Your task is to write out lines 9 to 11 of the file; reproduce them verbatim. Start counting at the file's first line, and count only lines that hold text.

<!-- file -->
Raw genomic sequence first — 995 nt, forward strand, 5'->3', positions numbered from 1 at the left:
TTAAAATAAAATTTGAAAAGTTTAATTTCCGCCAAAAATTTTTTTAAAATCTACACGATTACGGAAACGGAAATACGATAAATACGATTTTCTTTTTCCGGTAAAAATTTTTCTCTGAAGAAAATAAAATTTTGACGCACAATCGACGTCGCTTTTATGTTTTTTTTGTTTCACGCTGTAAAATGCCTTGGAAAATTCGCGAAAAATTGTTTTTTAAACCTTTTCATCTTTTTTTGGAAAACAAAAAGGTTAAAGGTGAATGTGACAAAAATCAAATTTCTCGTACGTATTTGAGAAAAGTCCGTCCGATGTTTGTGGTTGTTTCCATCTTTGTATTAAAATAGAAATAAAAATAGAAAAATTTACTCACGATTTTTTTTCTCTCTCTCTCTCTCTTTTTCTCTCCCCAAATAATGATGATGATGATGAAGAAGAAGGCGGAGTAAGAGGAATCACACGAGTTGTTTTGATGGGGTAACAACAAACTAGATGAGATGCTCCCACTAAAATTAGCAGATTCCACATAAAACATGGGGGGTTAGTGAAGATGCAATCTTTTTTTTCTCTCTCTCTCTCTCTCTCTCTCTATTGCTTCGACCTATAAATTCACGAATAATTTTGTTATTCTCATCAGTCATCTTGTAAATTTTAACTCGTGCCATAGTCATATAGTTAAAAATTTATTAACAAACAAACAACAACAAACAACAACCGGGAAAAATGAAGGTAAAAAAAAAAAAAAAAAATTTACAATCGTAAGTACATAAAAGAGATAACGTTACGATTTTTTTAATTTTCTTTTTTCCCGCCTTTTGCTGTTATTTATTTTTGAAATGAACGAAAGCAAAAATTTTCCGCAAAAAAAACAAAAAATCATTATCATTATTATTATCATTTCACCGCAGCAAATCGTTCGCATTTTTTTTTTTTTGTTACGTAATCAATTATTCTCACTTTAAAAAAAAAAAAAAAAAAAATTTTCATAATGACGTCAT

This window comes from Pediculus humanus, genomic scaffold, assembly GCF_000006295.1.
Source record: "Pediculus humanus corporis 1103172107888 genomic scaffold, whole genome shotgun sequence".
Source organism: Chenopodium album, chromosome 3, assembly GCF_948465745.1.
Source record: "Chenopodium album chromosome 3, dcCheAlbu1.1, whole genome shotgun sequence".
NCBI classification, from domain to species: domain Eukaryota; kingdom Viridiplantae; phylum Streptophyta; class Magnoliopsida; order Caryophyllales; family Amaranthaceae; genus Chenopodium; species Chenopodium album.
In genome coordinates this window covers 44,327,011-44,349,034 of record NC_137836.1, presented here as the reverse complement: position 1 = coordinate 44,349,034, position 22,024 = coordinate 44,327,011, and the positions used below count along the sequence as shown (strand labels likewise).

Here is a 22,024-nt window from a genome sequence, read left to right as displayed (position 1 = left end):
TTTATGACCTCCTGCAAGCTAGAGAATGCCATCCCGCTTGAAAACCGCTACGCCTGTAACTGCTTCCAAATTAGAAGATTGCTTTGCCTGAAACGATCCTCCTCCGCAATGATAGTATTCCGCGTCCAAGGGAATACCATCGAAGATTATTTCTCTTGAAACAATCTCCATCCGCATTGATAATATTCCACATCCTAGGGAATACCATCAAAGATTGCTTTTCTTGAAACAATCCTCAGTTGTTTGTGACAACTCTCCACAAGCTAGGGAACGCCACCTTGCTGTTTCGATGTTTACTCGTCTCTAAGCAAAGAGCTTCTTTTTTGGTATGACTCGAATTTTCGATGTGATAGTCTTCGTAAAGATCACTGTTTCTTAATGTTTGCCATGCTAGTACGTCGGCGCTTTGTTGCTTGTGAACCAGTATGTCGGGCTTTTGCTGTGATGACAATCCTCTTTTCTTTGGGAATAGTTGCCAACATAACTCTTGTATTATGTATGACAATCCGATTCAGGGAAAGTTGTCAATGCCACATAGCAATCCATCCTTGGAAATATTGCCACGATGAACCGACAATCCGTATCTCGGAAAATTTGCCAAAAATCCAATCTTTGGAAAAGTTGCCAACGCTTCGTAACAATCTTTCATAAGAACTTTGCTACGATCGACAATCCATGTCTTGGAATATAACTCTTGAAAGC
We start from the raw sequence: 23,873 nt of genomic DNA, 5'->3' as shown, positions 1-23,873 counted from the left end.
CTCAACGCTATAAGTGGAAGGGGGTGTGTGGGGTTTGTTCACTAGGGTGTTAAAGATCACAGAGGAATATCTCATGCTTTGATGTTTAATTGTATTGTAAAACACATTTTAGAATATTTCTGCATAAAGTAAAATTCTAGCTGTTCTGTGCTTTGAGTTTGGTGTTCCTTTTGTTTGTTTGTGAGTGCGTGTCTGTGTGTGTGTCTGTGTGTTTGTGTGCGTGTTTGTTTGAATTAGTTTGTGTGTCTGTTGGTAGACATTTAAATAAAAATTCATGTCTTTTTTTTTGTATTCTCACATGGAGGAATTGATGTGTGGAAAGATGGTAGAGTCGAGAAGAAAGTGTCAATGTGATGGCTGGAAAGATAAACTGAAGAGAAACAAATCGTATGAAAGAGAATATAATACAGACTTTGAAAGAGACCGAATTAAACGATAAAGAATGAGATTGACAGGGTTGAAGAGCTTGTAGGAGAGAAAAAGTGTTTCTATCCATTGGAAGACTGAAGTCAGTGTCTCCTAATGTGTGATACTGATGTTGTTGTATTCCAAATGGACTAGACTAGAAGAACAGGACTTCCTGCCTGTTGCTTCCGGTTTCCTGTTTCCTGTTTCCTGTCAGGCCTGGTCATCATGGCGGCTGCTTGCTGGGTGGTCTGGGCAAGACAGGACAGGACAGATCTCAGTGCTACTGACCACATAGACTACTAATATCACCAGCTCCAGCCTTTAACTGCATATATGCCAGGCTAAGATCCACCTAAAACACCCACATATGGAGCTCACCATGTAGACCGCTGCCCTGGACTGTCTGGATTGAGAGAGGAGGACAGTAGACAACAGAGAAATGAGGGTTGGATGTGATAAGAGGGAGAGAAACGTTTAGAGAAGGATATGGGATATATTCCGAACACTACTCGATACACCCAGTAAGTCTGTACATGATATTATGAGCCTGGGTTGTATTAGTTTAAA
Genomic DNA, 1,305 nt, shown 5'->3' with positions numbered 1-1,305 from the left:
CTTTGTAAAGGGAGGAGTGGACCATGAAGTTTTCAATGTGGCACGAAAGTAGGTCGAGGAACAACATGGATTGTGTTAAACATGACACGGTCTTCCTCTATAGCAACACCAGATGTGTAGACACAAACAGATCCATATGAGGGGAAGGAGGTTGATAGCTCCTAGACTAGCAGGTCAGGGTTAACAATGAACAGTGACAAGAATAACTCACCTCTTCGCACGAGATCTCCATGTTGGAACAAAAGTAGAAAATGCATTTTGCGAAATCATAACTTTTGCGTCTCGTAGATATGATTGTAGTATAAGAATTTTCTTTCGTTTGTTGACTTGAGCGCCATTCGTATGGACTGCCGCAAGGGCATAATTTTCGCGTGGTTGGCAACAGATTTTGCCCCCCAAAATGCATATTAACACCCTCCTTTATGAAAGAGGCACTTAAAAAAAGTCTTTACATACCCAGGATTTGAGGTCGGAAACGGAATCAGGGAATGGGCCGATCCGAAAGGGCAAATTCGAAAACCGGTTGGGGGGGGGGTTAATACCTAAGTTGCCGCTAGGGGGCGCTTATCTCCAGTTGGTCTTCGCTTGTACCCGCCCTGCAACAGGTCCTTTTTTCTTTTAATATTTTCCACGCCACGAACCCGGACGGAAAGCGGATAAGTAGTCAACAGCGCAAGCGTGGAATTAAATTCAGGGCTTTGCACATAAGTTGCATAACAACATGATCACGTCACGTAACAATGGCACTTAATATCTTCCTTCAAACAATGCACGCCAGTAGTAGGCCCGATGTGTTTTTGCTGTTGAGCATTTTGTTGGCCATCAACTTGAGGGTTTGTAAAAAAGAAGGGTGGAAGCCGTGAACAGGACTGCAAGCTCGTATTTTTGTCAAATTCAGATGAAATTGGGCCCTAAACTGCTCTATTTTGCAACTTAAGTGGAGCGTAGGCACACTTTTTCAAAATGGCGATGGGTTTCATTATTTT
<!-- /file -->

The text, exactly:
Here is a 22,024-nt window from a genome sequence, read left to right as displayed (position 1 = left end):
TTTATGACCTCCTGCAAGCTAGAGAATGCCATCCCGCTTGAAAACCGCTACGCCTGTAACTGCTTCCAAATTAGAAGATTGCTTTGCCTGAAACGATCCTCCTCCGCAATGATAGTATTCCGCGTCCAAGGGAATACCATCGAAGATTATTTCTCTTGAAACAATCTCCATCCGCATTGATAATATTCCACATCCTAGGGAATACCATCAAAGATTGCTTTTCTTGAAACAATCCTCAGTTGTTTGTGACAACTCTCCACAAGCTAGGGAACGCCACCTTGCTGTTTCGATGTTTACTCGTCTCTAAGCAAAGAGCTTCTTTTTTGGTATGACTCGAATTTTCGATGTGATAGTCTTCGTAAAGATCACTGTTTCTTAATGTTTGCCATGCTAGTACGTCGGCGCTTTGTTGCTTGTGAACCAGTATGTCGGGCTTTTGCTGTGATGACAATCCTCTTTTCTTTGGGAATAGTTGCCAACATAACTCTTGTATTATGTATGACAATCCGATTCAGGGAAAGTTGTCAATGCCACATAGCAATCCATCCTTGGAAATATTGCCACGATGAACCGACAATCCGTATCTCGGAAAATTTGCCAAAAATCCAATCTTTGGAAAAGTTGCCAACGCTTCGTAACAATCTTTCATAAGAACTTTGCTACGATCGACAATCCATGTCTTGGAATATAACTCTTGAAAGC
We start from the raw sequence: 23,873 nt of genomic DNA, 5'->3' as shown, positions 1-23,873 counted from the left end.